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Discussion Starter · #1 · (Edited)
I am having an upstairs tub pulled to get at water damaged subflooring. O'Mike and some have already given me quite a bit of help on a flooring thread but I thought to ask some tub specific questions here on plumbing.

Some background is it is 22 year old Sout Cali tract construction. Existing tub is a pretty standard 5' x 30" porcelain over steel set into the alcove at the end of the bathroom, which has 16" oc 10" joists perpendicular to the tub. Sub Floor is OSB t&g. No flexing of the existing tub has ever been noted. Feed piping is copper and waste lines are ABS. Tiles are all common ones stocked at Home Depot so there is no concern with matching old and new. Floated on 3/4" thick concrete. Water damage is so far assumed to be from water spashed onto floor that was poorly caulked (actually grouted).

I have tried to gather some info here and elsewhere in the internet and I think I have a pretty good idea of the process. I plan on doing this myself but with some help and possible just hiring a contractor to do it all.

My first thought was to pull and reinstall the original tub. Two contractors said that can be done but a third is concderned that it will be damaged in the process and that I be prepared for a new one. He likes the BootZCast. Does this suggest that he is unsure of his skills or does it sound like he simply is being honest and wants me to be prepared for the additional cost of a new tub?

Should the BootZ be bedded in mortar, even though it has what appears to be a styrofoam levelling pad? I read the current thread on the same question but concerns a resin tub. BootZ warranty is voided if the self leveling pad is removed.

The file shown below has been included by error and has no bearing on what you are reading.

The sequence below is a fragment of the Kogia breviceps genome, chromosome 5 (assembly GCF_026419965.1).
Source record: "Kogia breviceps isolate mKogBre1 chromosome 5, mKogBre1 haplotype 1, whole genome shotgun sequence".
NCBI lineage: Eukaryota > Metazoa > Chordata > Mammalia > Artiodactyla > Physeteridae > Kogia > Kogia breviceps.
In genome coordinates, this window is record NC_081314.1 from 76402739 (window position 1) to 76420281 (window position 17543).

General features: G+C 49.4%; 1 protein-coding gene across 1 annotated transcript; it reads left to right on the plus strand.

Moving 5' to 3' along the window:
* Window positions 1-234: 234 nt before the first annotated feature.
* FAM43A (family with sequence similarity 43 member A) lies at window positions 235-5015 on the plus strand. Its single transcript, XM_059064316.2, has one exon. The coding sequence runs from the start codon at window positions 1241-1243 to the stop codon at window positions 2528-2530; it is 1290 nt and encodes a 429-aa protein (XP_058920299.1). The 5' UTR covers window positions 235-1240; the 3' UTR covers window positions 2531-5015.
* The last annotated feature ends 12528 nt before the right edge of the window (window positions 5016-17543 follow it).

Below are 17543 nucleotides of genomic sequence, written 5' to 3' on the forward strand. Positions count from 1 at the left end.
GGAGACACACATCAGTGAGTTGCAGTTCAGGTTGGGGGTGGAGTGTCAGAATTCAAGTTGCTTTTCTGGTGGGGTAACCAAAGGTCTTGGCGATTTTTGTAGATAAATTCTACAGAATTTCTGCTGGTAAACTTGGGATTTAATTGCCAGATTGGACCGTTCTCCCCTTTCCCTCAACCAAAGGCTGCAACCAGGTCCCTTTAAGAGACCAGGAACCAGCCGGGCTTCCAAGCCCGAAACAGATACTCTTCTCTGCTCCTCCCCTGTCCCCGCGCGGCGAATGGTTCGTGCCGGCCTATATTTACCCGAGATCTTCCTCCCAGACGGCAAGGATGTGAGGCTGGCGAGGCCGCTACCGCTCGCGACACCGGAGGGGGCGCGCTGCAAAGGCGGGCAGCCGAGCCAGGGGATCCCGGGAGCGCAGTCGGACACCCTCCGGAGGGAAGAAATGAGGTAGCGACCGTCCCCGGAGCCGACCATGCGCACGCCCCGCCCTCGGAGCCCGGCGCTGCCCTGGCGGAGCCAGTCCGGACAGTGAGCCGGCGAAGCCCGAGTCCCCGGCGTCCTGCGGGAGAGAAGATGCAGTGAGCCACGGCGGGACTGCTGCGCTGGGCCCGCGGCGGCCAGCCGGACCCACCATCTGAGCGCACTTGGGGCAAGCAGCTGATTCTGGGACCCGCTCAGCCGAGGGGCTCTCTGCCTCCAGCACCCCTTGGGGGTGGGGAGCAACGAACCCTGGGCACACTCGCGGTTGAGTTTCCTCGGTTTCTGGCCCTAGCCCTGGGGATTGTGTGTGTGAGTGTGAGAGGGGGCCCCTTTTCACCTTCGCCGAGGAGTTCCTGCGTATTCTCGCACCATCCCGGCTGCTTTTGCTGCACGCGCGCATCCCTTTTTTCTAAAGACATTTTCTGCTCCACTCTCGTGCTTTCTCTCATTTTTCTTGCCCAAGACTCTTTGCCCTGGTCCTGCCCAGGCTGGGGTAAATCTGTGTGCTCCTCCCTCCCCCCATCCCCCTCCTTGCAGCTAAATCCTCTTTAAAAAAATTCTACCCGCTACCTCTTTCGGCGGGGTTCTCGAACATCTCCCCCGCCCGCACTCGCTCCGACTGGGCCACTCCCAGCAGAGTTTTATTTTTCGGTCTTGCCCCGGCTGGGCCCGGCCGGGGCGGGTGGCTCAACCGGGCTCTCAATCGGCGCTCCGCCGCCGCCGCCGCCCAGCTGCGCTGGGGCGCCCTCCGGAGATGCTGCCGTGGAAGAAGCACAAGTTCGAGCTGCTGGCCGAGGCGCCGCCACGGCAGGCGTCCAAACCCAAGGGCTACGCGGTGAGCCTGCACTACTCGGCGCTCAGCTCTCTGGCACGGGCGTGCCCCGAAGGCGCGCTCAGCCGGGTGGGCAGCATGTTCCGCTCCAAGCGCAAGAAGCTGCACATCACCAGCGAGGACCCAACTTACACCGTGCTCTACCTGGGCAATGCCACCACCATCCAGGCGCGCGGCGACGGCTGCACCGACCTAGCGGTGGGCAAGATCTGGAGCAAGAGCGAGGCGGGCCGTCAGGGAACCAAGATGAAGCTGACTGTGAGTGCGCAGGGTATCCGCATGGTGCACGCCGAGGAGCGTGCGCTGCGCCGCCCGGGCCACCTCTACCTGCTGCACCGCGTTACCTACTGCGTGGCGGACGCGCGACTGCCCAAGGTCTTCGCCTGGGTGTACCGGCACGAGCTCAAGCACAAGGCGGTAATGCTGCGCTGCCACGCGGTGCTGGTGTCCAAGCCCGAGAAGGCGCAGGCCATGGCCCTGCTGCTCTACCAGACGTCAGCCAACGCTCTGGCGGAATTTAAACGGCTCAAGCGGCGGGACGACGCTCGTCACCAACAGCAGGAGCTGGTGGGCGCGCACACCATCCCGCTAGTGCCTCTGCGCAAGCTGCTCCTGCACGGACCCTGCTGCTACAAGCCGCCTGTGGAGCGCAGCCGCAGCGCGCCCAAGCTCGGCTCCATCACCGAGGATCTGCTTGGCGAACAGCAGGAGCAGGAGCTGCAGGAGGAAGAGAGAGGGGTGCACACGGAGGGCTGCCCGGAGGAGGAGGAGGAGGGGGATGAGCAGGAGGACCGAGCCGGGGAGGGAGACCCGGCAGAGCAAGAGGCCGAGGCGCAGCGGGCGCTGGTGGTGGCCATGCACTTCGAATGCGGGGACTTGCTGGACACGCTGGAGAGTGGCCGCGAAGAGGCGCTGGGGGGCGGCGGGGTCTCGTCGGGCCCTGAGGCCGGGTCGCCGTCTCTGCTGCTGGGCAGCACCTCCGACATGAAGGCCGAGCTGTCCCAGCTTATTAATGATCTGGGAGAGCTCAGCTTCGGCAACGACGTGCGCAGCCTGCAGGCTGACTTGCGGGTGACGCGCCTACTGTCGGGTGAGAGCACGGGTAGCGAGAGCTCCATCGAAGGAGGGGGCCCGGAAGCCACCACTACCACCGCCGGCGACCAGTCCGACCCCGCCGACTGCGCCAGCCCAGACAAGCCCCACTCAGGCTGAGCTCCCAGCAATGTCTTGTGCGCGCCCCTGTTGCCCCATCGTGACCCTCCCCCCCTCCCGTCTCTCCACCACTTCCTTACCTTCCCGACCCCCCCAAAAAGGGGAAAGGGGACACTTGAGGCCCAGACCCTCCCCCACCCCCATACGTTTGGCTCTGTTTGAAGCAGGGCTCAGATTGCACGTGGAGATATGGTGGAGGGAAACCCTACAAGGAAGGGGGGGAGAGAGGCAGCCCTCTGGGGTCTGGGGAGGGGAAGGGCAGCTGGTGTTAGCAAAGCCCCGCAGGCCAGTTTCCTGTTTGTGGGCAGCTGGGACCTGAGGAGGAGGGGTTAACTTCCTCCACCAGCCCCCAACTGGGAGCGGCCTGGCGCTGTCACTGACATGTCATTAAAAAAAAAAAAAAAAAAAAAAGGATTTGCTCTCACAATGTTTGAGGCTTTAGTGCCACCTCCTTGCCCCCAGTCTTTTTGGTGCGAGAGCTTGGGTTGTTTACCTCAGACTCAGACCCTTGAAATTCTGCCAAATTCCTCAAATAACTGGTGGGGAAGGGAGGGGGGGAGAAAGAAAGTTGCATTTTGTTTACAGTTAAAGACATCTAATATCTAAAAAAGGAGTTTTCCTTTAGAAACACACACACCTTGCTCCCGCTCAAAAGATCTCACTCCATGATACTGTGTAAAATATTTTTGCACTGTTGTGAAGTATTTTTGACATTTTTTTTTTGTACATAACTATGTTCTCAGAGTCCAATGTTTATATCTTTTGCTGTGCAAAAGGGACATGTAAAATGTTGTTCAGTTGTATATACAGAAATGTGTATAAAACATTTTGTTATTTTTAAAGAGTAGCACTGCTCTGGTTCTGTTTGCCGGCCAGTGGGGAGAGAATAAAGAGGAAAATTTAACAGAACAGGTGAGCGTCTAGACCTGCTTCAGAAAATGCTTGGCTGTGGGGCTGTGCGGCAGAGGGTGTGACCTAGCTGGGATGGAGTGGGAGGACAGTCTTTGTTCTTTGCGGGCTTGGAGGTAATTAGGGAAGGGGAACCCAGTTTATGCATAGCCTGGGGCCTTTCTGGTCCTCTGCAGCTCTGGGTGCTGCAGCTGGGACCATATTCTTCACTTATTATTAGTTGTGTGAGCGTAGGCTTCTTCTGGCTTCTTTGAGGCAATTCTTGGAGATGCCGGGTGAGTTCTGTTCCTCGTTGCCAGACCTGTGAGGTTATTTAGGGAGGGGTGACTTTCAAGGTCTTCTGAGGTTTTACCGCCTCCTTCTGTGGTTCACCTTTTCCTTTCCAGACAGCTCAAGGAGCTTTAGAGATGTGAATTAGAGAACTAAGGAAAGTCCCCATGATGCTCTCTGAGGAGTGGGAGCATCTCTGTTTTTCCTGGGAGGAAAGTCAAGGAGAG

How is the overflow and waste connected to the drain? Is it done via the hole in the subfloor, by reaching down between the studs, or should I expect to have to cut an access hole in the back wall (on the other side of which is a closet)? Alternatively, can it be connected to the drain before you set the tub in place and then you connect the overflow and shoe?

Should the valve be replaced? If we get the tub out and there are no signs of the studs having had water running down from the valve, should it be replaced, now? As is, the plan is not to remove tiles up to the level of the valve. My thinking is that if the valve later goes bad, we won't know until we see water damage. Contra argument is I may be opening another can of worms.

Thanks for any advice you can give.
 

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Discussion Starter · #4 · (Edited)
Thanks djlandkpl and jagans. Yes, I want to what is needed and am planning to even pull permits, which does't guarantee a good job but the inspector will hopefully save me from making any major blunders.

If I didn't have to watch expenses, I would say blow up the room and do a complete remodel.

That toilet is definitely being pulled. I had it off early when I was inspecting the subfloor to check for leaks in that area and it looked fine, but now it has to come out to make room to remove the tub. That thread focusing on the initial inspection and cutting back more and more is at http://www.diychatroom.com/f5/damaged-subfloor-tub-171332/ if anyone is interested. I made this thread because now I am focusing on the proper removal and reinstallation or replacement of the tub as a part of the subfloor repair.

I think jagans is thinking that I may be able to repace the original tub. That has been my plan, but we don't know what we have until it is out.

One of my big concerns is who does the work. The guy who wants me to be ready to go with a BootZ, is the original tub cannot be reused, is the low bidder and I know to be cautious about going with the low bid. He is at $1200 plus materials and we were referred to him by someone he has done work for. He seems very honest. This and all bids include closing up the flooring including floor tiling. (I have a dozen oriiginal tiles.) The next highest bidder wants $2,000 and the guy that came out was a pushy A Hole. He also told me some things that I believe are abolute BS (that joists that barely show water marks had to be cut and sistered and that he would hot mop the wall three feet from the floor (this isn't a shower?) The third contactor was a very nice guy who inpired the utmost confidence, but wants $4,500. These bids do not include materials. HOme remodelers don't even want to come out and bid on the job as it is too small, unless I do a remodel.

I include some close ups to show the water damage that the one guy says would require cutting and sistering.
 

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Discussion Starter · #6 ·
I think your 3rd guy is being honest. Pulling a tub is not easy. At some point you need to turn it on it's end and that requires more then 5ft. Easy to bend or chip the tub.